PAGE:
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Eye movements (saccades) are necessary for the physical act of reading and have been shown to relate to underlying cognitive and attentional processes during reading.
Good eye tracking is the ability to quickly and accurately move the eyes. Children with poor reading skills frequently show inaccurate fixation. Instead of the eyes landing instantly on the next letter or word, the eyes overshoot or undershoot, and the child loses his or her place. A corrective saccade needs to be made which slows down reading and causes comprehension to drop dramatically. If your child is great at telling you what a story is all about when read to but cannot do the same when he or she is reading, there is an eye tracking or other visual skill problem.
Developmental Eye Movement Test
See is you can complete the test below. Read the numbers from left to right as if you are reading a book. If there is a blank space continue across the same line to continue tracking. This exercise tests the eyes' ability to work as a team and concurrently with the brain to process the information. Give it a try.
Below are common symptoms of an eye tracking problem as published by the: The American Optometric Association Clinical Practice Guideline (CPG): Learning Related Vision Problems:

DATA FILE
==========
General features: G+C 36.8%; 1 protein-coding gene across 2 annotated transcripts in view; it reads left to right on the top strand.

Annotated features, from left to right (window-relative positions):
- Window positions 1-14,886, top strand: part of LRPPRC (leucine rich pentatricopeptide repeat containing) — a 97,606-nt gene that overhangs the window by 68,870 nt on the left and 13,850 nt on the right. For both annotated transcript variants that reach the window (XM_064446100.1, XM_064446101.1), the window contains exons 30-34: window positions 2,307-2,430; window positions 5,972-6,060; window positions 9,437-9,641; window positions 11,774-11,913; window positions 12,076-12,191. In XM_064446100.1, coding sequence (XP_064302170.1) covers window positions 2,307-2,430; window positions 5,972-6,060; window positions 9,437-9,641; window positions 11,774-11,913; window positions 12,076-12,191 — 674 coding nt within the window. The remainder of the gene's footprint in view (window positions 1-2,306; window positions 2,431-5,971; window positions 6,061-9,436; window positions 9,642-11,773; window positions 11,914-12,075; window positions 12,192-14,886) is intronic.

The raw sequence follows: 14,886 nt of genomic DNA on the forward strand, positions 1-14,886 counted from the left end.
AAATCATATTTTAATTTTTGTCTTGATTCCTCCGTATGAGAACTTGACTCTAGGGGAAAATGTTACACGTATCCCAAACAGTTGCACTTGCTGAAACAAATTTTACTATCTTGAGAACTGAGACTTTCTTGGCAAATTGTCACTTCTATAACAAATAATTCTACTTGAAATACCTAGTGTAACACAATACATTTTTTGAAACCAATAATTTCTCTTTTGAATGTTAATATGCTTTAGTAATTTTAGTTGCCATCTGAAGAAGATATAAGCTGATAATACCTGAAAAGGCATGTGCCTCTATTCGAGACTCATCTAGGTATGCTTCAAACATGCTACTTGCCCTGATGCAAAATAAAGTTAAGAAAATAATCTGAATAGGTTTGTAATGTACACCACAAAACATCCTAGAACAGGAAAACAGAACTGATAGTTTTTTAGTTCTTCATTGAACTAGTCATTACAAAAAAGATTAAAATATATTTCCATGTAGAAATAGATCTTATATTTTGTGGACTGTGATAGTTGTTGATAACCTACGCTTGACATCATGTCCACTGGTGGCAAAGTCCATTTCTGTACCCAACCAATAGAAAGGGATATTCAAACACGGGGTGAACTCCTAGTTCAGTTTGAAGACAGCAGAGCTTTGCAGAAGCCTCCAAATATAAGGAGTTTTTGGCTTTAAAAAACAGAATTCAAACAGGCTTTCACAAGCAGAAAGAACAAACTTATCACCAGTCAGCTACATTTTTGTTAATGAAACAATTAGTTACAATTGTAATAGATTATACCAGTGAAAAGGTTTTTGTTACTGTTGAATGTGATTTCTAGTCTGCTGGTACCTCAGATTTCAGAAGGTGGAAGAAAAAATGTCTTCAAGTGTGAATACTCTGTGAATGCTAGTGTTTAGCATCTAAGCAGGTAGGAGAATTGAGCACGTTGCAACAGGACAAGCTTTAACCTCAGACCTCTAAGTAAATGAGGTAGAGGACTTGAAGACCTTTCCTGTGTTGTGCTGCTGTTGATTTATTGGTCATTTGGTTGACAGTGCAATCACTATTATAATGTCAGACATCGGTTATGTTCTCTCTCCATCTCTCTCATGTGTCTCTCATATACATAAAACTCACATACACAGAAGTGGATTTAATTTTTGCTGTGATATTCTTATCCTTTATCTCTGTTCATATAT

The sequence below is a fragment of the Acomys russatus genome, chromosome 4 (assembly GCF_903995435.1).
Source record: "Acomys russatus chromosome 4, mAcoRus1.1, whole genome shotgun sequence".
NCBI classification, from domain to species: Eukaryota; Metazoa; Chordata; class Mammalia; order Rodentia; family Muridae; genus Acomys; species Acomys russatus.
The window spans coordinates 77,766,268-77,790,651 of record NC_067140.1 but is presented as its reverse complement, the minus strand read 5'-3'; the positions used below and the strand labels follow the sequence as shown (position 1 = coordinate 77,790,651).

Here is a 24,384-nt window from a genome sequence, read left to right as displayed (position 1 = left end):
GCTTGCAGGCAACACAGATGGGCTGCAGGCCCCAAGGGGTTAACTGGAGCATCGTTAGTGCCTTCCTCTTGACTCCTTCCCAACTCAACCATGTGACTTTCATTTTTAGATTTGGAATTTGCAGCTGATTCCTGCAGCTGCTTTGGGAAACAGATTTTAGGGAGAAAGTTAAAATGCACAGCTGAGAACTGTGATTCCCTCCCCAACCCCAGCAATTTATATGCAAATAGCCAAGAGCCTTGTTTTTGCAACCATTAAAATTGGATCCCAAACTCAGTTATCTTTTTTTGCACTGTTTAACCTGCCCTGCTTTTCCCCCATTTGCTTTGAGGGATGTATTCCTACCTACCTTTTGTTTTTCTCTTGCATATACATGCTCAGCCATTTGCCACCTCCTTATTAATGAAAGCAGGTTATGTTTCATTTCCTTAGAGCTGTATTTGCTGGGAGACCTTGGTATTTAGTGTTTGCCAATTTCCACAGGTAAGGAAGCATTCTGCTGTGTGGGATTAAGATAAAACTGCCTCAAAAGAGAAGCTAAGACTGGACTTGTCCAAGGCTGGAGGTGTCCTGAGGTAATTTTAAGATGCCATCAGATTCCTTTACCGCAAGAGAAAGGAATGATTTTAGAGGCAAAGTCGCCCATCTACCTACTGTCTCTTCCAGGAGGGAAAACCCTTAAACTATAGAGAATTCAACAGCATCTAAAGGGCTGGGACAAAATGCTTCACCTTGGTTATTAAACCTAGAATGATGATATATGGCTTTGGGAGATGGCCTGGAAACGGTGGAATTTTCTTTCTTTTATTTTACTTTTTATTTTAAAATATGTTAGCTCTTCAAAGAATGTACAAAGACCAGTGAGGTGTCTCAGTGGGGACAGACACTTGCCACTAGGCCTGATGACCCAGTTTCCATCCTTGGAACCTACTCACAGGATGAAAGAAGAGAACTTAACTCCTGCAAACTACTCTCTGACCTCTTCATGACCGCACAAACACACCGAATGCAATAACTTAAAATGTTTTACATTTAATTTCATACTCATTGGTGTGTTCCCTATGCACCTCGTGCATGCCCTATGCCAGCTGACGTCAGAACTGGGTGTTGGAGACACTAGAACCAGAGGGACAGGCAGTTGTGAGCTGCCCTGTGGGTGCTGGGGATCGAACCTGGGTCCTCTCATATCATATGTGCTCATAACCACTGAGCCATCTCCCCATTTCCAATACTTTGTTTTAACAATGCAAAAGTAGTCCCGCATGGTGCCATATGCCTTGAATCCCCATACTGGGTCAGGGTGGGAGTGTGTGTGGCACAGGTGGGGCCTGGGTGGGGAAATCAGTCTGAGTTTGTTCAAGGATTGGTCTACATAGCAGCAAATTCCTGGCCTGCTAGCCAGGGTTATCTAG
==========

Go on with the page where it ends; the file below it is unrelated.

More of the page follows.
Signs and Symptoms of Ocular Motility Dysfunction
• Moving head excessively when reading
• Skipping lines when reading
• Omitting words and transposing words when reading
• Losing place when reading
• Requiring finger or marker to keep place when reading
• Experiencing confusion during the return sweep phase of reading
• Experiencing illusory text movement
• Having deficient ball-playing skills
Here at Yorba Linda Optometry and Beyond, a screening for deficient eye tracking skills are a part of every eye exam. If the screening suggests a problem, eye tracking skills are best diagnosed with a normed quantitative called the Developmental Eye Movement test. This is a quick 5 minute test performed in the office for no extra charge
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“I have seen so much growth in Kayla. She appears much less frustrated and seems more able to cope with frustrating situations. Last year she could not connect the dots to make a triangle to now being able to draw and microscope and it's parts from the board. She enjoys reading now and is doing adult connect the dot books. We used to spend hours on homework which was often not done correctly--to going to school all day and then math tutoring for an hour with no problems. She still struggles with reading and spelling, but on her last report card got all A's and 1B. She feels that the vision therapy has helped her be more successful in life (softball, school, etc). My personnel feeling is that Kayla's vision problems created a feeling of chaos or loss of control---she struggled with trying to control her life in a chaotic situation. Now she can make sense of the world visually, she is less angry, less stressed and feels more successful in life. Thank you for everything!”